Buggin' Out with Wil-Kil Pest Control

Shane McCoy is the Director of Quality and Technical Training for Wil-Kil Pest Control, a regional pest management company providing quality pest management for residential and commercial properties throughout Southeastern Wisconsin. As an Associate Certified Entomologist with over 18 years of experience in pest management, Shane’s blog provides expert tips and tricks, timely information and solutions for coexisting with the insect life and critters around us. To learn more about Wil-Kil Pest Control, please visit www.wil-kil.com. You can also follow the company on Facebook and Twitter (@WilKilPest).

8 Ways to Keep your Fireplace Pest Free

Cockroaches, Pests, Mice, Winter Pest Proofing

A wood-burning fireplace may sound like the perfect idea to ride out the chill of winter, but it also presents an opportunity for pests to find a way into your home. After all, most of them are looking to escape the cold too!

For instance, raccoons, squirrels, birds and other large pests can use the chimney as a warm nesting spot. Beetles and ants can crawl through the cracks of older fireplaces, especially if they’re built with brick. If you bring in firewood from the outdoors, termites, roaches and other insects can tag along for a ride into your home. Before you grab the blankets and hot cocoa to curl up by the fire, take a few minutes to read our tips for keeping your fireplace pest free all winter long.

8 Ways to Keep your Fireplace Pest Free:

      Seasonal tips: If possible, only use locally cut firewood wood that is harvested in the late fall or winter months; ants and roaches are less active during those months, so it’s less likely for them to burrow into your firewood. If you do use wood that was cut during the summer months, make sure to pile it in a sunny spot that is covered. This will help kill off any insects that are infesting the wood.

2.    Store wood away from the home: Always store your firewood outdoors, instead of the garage, basement or porch. Storing wood inside or up against the home invites wood-boring pests to take up residence in the structure. It also provides safe harborage for rodents or other wildlife. Instead, make sure your wood is stored at least 15-20 feet away from the home and not piled up against trees, shrubbery or other plants.

3.    Store wood off the ground: Keep your firewood dry by elevating it off the ground using concrete blocks, bricks or firewood grates. Maintaining airflow beneath the pile helps reduce moisture problems which attract insects. Another bonus? Dry wood also burns more evenly and cleanly.

4.    Burn your oldest wood first: Grab the oldest wood first, restacking the pile periodically to make it easier to access the older logs. Using the older wood will help keep pests at a minimum because you are not giving infestations an opportunity to build up.

5.    Check for insects: Carefully inspect your firewood before bringing it inside. Inspect each log: look them over, shake them, knock them together – do whatever you need to do to get rid of any pests, seen or unseen. As a note of precaution, do not spray wood with insecticide. Burning wood treated with insecticide could release harmful vapors inside your home.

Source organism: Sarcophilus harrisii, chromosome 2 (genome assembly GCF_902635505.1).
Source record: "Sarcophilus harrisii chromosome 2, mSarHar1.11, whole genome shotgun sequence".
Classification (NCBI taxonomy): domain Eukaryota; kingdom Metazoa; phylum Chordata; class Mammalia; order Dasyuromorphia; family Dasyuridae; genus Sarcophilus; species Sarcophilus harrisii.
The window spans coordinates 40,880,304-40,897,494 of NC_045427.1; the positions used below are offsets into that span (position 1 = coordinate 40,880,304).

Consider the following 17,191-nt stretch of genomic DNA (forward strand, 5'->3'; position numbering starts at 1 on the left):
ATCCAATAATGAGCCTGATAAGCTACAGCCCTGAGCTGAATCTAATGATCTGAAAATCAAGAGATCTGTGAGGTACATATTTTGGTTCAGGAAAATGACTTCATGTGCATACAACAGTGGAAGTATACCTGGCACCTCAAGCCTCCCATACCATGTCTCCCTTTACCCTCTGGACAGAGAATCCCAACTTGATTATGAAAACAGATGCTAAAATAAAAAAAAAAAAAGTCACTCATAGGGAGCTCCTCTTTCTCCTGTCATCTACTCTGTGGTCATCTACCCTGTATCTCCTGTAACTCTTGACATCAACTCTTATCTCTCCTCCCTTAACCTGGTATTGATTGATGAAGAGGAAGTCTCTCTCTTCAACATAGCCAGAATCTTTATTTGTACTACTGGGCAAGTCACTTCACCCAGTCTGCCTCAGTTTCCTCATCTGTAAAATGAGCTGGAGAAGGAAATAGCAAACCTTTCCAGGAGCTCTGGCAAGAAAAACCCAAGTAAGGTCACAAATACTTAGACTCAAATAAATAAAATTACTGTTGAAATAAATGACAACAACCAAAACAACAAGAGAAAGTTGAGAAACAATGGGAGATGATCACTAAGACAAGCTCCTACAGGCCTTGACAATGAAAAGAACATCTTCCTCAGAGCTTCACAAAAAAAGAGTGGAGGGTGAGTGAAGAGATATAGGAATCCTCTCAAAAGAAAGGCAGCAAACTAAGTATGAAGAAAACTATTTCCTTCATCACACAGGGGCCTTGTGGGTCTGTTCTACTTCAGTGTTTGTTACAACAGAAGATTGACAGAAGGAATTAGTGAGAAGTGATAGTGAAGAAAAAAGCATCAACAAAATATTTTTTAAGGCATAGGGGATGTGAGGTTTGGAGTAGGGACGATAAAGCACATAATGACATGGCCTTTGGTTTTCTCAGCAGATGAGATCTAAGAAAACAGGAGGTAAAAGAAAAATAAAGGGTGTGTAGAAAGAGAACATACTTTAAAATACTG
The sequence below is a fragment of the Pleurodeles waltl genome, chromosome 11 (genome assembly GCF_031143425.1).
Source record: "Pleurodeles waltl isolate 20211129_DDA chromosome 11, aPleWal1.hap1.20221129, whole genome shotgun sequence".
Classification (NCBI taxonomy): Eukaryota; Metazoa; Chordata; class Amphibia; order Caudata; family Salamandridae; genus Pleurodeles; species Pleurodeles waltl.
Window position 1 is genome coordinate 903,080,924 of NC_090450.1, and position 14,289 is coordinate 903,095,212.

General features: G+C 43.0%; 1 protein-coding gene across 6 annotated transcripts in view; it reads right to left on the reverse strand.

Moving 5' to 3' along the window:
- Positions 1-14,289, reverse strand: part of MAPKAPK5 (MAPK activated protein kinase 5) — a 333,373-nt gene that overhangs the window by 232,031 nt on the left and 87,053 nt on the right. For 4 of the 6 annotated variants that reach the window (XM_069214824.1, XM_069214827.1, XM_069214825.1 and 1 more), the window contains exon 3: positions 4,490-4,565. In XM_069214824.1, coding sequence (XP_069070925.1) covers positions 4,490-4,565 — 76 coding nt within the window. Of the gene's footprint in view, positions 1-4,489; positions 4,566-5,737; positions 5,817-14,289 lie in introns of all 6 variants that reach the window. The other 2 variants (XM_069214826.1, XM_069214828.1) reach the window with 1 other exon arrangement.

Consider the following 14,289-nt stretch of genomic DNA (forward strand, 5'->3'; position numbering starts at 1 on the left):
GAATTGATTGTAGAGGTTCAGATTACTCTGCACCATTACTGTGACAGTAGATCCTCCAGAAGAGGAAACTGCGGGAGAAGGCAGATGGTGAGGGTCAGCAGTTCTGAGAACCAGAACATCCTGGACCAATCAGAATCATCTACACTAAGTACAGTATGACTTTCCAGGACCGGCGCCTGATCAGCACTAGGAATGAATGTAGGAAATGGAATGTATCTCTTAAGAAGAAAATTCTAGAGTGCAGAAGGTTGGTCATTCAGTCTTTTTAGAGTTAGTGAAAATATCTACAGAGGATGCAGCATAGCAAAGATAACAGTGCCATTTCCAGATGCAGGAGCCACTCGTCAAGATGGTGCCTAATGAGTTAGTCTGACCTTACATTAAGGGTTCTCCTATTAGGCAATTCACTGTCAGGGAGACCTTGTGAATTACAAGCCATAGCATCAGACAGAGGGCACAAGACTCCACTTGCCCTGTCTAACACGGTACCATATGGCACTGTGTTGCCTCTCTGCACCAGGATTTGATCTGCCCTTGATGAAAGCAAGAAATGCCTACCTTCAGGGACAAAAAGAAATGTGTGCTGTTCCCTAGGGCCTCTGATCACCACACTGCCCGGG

6.    Burn wood right away: Only bring in the firewood you intend to burn. If any pests did hitch a ride indoors, burning firewood immediately ensures they will not have the opportunity to crawl out from the pile and into your home. Logs or other kindling should never sit on or beside the fireplace overnight.

7.    Shut the flue: After use, make sure to keep your chimney flue closed so rodents, birds and other pests can’t gain entry. While these pests may seem harmless, they can actually introduce ticks, mice, fleas and other undesirable infestations into your home. If you would like extra protection, invest in a chimney cap to seal off the top of your chimney to reduce the types of pests that could potentially invade. As a bonus, keeping your chimney well sealed will not only help keep out pests, but cold air as well!

8.    Seal the fireplace: Keep your fireplace effectively sealed off from the rest of the home. If your fireplace doesn’t have a door or is simply enclosed by a grate or mesh covering, you may want to consider getting a proper door installed. Aside from keeping pests out of your home, it will also serve as a protective measure to keep pets or children from getting too close to the flames.

Above all, it’s best to have a pest management specialist inspect your fireplace and the rest of your home on a regular basis. When an area of your home goes unused for most of the year, such as a fireplace, it makes an ideal hiding spaces for over-wintering pests. Paired with the proactive measures I mentioned above, seasonal pest inspections offered through home protection plans will keep your home safe and give you peace of mind year round.

What tips and tricks do you use to keep your fireplace pest free? Do you do anything else to keep birds or other live animals out of your chimney? I’d love to hear from you!

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